Keeping pace with a changing climate: Can Australian plants count on rapid evolution?
D'Agui, H., Enright, N., Fowler, W. and He, T. (2013) Keeping pace with a changing climate: Can Australian plants count on rapid evolution? In: 5th joint conference of New Zealand Ecological Society and Ecological Society of Australia, 24 - 29 November, Auckland, New Zealand.
The effects of climate change, particularly altered rainfall patterns, are apparent across Australia. In Southwestern Australia, a biodiversity hotspot, decreased annual rainfall is causing concern for the persistence of native flora. The ability of Australian species to rapidly select for drought tolerance in response to decreased rainfall is largely unknown, yet this knowledge is required to develop future management and conservation strategies. This research aims to determine whether seed-banks of selected species can potentially mitigate effects of a drying climate through rapid selection and adaptation. It is hypothesised that the seed-bank of a species can increase resilience to climate change by providing a range of genetic material for rapid selection.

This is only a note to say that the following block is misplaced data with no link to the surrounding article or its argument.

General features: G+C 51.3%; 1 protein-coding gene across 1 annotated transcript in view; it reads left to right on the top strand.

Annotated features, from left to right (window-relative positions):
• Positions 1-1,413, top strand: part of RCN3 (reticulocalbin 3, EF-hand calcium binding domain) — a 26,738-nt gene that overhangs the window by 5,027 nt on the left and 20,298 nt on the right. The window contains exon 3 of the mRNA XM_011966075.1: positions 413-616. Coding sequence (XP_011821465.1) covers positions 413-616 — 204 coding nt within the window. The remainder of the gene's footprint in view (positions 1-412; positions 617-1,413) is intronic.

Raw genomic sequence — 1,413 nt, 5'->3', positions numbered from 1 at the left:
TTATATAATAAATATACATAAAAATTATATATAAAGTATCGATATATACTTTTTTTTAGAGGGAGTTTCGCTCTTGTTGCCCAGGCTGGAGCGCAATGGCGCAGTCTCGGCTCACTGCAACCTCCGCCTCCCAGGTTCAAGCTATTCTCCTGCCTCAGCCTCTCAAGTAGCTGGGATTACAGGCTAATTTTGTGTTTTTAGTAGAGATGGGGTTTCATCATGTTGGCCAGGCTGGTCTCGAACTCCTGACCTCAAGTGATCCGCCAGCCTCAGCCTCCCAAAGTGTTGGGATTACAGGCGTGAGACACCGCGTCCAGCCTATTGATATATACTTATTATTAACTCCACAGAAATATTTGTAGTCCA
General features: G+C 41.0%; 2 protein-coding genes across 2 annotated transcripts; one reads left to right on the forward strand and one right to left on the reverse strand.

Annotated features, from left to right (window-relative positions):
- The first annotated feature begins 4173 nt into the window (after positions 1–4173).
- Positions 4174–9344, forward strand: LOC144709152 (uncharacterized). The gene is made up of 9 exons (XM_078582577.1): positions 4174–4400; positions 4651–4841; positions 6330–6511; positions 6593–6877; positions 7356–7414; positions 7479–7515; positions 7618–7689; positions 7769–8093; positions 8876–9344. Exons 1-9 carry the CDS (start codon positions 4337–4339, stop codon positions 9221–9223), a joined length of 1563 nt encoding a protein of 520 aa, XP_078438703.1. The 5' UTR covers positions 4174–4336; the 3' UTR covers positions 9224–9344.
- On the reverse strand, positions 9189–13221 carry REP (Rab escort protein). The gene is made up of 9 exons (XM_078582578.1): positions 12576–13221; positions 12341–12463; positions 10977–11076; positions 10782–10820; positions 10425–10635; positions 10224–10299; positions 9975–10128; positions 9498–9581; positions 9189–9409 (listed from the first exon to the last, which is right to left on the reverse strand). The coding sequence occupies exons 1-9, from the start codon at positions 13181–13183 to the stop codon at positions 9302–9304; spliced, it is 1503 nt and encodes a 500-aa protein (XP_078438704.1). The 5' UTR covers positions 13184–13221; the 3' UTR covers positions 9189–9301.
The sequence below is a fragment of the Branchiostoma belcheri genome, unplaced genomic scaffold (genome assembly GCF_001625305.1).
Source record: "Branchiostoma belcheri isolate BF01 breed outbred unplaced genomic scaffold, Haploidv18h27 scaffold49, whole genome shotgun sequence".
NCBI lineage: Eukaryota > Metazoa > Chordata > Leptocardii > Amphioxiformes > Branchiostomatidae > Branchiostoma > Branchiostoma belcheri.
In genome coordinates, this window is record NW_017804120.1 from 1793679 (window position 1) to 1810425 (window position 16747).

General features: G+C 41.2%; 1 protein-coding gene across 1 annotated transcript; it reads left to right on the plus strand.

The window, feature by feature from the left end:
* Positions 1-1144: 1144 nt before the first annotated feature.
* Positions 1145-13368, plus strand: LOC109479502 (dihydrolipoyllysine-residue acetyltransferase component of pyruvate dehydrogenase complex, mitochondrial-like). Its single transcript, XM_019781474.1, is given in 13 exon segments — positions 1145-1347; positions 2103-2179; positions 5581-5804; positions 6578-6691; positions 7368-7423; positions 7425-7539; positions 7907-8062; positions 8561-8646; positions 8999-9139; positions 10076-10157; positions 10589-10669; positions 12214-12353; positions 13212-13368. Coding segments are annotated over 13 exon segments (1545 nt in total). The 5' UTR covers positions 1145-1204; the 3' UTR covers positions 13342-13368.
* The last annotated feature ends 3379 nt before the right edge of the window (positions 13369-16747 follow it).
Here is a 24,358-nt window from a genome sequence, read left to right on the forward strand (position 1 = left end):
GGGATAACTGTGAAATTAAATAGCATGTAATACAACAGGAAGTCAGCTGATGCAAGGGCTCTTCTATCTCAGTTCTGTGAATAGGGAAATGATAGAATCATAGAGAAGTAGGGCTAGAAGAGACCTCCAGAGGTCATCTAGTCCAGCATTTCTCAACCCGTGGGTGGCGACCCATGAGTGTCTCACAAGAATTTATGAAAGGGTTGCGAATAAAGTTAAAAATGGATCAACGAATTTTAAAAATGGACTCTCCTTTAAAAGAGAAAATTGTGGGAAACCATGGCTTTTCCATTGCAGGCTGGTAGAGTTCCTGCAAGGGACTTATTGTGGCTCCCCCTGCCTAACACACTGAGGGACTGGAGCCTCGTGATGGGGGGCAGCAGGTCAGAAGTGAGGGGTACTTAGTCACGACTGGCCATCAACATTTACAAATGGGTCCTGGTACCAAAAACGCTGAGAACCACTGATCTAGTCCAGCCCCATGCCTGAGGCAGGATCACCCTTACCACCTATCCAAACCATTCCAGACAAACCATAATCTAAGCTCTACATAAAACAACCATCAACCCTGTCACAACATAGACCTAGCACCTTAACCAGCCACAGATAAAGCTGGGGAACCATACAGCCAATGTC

Eight locations where fire was followed by a wet, dry or average winter were identified at Eneabba, Southwestern Australia. At each location, seed was collected from five serotinous, fire-killed species; Banksia hookeriana, Banksia leptophylla, Hakea costata, Hakea polyanthema and Beaufortia elegans. Seed was germinated, and divided into three drought treatments: 100%, 75%, and 50% mean winter rainfall equivalent. Post-spring, seedlings will be harvested and dry-weight of roots/shoots determined.
A larger proportion of seedlings descended from plants recruited post-fire in dry winters are expected to exhibit tolerance to drought treatments than those descended from plants recruited in average or wet winters.
This experiment is part of a broader study on evolutionary adaptation in Western Australian species, which aims to determine the ability of species to rapidly evolve in response to climate change, and assist in informing approaches to adaptive conservation management.
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|Murdoch Affiliation:||School of Veterinary and Life Sciences|
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